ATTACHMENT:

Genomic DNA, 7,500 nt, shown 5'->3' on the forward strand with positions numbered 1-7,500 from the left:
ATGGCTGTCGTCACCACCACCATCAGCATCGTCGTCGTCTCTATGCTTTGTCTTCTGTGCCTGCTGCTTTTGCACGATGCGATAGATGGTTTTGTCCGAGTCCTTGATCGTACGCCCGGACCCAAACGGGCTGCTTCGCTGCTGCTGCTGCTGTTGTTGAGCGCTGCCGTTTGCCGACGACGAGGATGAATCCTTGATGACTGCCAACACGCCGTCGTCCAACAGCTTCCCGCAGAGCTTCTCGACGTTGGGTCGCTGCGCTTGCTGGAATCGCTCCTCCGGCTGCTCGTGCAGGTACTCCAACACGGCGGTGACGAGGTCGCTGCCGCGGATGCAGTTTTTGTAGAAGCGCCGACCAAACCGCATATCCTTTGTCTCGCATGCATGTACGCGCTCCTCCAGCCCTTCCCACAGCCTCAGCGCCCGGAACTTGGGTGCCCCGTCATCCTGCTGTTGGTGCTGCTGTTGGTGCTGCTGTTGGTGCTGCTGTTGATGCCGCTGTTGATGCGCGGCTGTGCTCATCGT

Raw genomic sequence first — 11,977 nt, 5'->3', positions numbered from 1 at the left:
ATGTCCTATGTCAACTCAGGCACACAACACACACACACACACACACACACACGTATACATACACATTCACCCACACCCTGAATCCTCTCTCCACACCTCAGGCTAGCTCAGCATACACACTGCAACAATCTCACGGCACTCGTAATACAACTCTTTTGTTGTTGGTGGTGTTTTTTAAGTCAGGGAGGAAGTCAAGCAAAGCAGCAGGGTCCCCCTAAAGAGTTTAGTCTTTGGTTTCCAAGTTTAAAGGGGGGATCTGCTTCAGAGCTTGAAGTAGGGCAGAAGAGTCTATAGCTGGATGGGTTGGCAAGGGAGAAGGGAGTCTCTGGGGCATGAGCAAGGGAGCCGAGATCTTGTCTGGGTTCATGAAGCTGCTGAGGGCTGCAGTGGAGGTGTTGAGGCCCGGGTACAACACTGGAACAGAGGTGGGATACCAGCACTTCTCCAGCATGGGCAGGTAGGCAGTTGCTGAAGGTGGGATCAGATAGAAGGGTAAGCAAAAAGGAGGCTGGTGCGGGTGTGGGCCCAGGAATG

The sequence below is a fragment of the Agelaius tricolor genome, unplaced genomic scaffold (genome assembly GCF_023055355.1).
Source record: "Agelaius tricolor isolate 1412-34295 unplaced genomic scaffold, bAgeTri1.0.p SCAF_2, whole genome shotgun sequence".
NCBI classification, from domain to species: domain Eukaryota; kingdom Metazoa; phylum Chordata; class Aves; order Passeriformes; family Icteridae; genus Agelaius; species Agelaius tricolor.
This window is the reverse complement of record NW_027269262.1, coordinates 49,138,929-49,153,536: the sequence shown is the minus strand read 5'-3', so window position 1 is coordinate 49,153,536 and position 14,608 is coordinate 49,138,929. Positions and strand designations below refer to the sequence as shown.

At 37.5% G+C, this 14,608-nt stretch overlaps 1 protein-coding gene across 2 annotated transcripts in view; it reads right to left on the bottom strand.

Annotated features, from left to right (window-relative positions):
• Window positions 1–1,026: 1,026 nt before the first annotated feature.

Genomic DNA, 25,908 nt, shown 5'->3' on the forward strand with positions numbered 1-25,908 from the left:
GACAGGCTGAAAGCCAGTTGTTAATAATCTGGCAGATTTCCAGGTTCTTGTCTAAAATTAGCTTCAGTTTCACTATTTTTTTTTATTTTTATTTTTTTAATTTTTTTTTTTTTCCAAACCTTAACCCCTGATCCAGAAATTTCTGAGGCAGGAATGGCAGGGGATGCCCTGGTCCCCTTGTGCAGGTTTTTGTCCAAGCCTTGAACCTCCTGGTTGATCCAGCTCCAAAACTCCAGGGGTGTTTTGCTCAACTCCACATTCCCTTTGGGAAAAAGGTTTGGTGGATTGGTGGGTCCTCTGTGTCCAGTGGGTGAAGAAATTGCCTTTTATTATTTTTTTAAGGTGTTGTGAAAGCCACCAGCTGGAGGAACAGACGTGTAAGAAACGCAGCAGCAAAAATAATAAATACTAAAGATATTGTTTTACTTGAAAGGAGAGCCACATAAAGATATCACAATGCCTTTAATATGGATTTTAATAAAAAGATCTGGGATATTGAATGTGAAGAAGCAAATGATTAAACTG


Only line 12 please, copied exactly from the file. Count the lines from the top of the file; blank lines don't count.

Genomic DNA, 25,908 nt, shown 5'->3' on the forward strand with positions numbered 1-25,908 from the left: